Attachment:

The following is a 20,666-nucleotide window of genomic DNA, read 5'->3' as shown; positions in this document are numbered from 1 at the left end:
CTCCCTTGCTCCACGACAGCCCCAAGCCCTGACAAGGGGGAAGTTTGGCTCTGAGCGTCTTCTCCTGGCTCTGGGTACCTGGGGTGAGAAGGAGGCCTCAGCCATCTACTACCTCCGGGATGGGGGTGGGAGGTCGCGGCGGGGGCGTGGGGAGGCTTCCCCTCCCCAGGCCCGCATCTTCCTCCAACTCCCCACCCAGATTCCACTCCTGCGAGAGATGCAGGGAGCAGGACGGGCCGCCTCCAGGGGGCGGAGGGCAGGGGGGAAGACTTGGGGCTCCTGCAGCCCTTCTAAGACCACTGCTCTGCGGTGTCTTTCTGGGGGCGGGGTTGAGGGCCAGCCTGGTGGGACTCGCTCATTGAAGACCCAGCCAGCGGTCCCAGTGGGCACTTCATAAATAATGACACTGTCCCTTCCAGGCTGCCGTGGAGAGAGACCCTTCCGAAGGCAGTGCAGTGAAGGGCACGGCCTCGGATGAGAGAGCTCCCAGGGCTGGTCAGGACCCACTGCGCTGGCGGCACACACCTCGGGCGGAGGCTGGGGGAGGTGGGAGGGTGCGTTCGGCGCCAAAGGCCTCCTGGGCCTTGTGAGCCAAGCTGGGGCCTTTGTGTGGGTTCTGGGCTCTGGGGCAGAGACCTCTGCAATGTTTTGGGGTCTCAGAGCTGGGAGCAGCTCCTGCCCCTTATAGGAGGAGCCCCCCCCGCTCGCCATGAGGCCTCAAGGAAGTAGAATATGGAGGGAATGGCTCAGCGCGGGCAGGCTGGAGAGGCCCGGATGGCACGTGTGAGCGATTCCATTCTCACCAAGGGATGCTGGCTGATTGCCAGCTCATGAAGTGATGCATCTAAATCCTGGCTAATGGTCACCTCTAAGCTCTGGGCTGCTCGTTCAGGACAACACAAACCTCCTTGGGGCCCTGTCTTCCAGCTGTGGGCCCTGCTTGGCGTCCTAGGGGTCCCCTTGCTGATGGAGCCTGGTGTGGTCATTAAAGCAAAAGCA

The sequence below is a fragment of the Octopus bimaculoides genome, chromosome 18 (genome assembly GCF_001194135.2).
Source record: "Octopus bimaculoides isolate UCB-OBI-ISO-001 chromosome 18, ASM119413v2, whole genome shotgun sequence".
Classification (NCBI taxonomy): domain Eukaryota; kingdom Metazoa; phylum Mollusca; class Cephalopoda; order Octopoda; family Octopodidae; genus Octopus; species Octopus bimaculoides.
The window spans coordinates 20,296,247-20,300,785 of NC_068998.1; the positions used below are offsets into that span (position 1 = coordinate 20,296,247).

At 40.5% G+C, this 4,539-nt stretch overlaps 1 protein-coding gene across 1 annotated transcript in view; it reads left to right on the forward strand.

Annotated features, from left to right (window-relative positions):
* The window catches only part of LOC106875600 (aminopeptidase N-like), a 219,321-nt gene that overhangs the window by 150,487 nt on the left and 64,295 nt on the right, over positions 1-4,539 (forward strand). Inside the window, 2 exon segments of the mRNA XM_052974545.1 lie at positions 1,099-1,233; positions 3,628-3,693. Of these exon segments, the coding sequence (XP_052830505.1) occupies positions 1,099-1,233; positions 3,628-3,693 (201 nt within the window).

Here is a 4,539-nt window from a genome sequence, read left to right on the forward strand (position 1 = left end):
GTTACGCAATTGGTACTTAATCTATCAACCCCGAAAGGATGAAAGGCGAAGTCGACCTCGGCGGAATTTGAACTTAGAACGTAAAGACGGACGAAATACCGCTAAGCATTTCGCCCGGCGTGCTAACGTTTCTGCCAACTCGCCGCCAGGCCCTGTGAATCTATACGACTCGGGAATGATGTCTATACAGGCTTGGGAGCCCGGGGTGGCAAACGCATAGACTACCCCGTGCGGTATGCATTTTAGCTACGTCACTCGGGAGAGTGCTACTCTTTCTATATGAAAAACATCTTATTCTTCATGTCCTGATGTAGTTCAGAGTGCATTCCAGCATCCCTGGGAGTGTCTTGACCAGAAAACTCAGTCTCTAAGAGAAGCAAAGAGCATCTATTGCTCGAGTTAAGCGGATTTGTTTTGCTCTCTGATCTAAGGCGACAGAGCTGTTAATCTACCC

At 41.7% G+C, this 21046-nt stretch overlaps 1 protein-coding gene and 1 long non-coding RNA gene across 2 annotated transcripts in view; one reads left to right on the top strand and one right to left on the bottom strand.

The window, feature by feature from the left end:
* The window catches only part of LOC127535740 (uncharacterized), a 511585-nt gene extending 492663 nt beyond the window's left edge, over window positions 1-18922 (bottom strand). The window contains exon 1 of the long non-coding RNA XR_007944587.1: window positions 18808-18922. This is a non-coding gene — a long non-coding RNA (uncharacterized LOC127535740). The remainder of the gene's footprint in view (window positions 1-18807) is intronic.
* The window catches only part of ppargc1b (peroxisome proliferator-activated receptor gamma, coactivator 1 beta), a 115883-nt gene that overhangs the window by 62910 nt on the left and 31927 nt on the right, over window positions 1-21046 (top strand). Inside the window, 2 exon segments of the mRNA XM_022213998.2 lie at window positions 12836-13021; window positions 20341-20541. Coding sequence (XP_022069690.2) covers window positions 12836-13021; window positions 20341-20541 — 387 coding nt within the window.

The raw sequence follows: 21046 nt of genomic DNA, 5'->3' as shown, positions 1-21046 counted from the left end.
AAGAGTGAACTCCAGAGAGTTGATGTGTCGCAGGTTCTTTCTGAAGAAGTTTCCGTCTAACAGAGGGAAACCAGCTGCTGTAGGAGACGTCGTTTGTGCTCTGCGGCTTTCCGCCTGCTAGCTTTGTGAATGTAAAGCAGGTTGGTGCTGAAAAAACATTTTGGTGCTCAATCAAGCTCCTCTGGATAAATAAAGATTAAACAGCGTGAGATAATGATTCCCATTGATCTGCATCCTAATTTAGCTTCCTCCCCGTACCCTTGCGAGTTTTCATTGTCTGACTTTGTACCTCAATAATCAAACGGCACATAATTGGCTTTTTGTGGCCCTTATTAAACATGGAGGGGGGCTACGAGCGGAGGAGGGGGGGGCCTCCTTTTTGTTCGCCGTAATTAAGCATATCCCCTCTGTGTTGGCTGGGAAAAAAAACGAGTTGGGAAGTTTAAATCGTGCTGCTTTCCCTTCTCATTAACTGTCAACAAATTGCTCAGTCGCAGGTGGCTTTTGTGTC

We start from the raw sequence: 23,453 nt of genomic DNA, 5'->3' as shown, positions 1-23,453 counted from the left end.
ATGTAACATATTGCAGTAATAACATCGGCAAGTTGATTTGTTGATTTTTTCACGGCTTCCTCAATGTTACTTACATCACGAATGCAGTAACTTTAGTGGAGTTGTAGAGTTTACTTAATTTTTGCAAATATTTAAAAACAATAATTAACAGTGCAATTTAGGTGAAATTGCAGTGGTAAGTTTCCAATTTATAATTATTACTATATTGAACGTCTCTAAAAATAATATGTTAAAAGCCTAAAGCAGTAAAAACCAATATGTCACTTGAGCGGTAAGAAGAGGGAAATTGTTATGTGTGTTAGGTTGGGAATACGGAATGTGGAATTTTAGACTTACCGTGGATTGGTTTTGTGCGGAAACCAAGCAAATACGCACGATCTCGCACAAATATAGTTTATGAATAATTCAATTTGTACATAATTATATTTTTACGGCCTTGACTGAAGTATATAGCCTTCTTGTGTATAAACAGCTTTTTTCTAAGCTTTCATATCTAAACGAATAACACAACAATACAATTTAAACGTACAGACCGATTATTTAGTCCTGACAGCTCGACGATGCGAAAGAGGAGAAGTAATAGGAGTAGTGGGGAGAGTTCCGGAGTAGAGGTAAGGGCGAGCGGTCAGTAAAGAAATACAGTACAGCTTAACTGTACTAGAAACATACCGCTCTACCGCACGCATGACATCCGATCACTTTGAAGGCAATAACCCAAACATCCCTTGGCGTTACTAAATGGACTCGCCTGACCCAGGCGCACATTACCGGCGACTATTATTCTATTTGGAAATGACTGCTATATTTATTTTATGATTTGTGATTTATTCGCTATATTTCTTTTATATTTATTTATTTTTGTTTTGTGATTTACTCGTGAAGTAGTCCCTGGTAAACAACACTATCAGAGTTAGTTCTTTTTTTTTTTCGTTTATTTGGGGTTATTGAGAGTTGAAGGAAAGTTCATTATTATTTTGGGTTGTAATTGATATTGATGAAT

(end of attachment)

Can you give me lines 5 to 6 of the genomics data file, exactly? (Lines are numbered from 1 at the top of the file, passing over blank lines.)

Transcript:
Classification (NCBI taxonomy): domain Eukaryota; kingdom Metazoa; phylum Mollusca; class Cephalopoda; order Octopoda; family Octopodidae; genus Octopus; species Octopus bimaculoides.
The window spans coordinates 20,296,247-20,300,785 of NC_068998.1; the positions used below are offsets into that span (position 1 = coordinate 20,296,247).